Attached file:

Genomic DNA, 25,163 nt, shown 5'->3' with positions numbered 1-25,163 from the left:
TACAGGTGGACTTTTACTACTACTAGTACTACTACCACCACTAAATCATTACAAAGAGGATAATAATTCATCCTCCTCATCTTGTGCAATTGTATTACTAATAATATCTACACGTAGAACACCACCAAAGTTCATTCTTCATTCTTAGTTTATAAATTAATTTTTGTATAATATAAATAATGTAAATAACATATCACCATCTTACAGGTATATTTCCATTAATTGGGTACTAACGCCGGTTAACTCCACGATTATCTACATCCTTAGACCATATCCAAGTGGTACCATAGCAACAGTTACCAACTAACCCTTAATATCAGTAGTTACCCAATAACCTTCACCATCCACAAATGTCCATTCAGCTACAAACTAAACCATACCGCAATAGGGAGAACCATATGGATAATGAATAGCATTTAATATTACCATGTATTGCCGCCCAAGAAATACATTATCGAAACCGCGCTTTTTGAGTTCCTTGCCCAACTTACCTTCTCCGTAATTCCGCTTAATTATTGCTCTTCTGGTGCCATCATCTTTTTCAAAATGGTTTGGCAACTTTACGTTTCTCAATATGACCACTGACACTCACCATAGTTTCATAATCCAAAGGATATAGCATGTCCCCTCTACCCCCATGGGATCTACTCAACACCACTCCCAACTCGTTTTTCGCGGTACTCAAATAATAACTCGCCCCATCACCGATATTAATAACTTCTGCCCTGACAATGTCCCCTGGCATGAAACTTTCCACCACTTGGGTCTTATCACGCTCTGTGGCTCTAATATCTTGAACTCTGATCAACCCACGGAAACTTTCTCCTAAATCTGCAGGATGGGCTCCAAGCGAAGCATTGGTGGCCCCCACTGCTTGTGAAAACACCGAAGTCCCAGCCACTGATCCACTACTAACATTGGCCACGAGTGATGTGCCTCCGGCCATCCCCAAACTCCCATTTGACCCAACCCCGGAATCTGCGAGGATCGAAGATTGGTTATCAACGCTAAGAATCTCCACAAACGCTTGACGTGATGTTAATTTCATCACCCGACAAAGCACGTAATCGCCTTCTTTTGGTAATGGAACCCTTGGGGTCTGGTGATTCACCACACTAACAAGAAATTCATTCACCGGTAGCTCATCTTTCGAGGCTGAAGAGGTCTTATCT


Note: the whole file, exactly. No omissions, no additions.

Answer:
Genomic DNA, 25,163 nt, shown 5'->3' with positions numbered 1-25,163 from the left:
TACAGGTGGACTTTTACTACTACTAGTACTACTACCACCACTAAATCATTACAAAGAGGATAATAATTCATCCTCCTCATCTTGTGCAATTGTATTACTAATAATATCTACACGTAGAACACCACCAAAGTTCATTCTTCATTCTTAGTTTATAAATTAATTTTTGTATAATATAAATAATGTAAATAACATATCACCATCTTACAGGTATATTTCCATTAATTGGGTACTAACGCCGGTTAACTCCACGATTATCTACATCCTTAGACCATATCCAAGTGGTACCATAGCAACAGTTACCAACTAACCCTTAATATCAGTAGTTACCCAATAACCTTCACCATCCACAAATGTCCATTCAGCTACAAACTAAACCATACCGCAATAGGGAGAACCATATGGATAATGAATAGCATTTAATATTACCATGTATTGCCGCCCAAGAAATACATTATCGAAACCGCGCTTTTTGAGTTCCTTGCCCAACTTACCTTCTCCGTAATTCCGCTTAATTATTGCTCTTCTGGTGCCATCATCTTTTTCAAAATGGTTTGGCAACTTTACGTTTCTCAATATGACCACTGACACTCACCATAGTTTCATAATCCAAAGGATATAGCATGTCCCCTCTACCCCCATGGGATCTACTCAACACCACTCCCAACTCGTTTTTCGCGGTACTCAAATAATAACTCGCCCCATCACCGATATTAATAACTTCTGCCCTGACAATGTCCCCTGGCATGAAACTTTCCACCACTTGGGTCTTATCACGCTCTGTGGCTCTAATATCTTGAACTCTGATCAACCCACGGAAACTTTCTCCTAAATCTGCAGGATGGGCTCCAAGCGAAGCATTGGTGGCCCCCACTGCTTGTGAAAACACCGAAGTCCCAGCCACTGATCCACTACTAACATTGGCCACGAGTGATGTGCCTCCGGCCATCCCCAAACTCCCATTTGACCCAACCCCGGAATCTGCGAGGATCGAAGATTGGTTATCAACGCTAAGAATCTCCACAAACGCTTGACGTGATGTTAATTTCATCACCCGACAAAGCACGTAATCGCCTTCTTTTGGTAATGGAACCCTTGGGGTCTGGTGATTCACCACACTAACAAGAAATTCATTCACCGGTAGCTCATCTTTCGAGGCTGAAGAGGTCTTATCT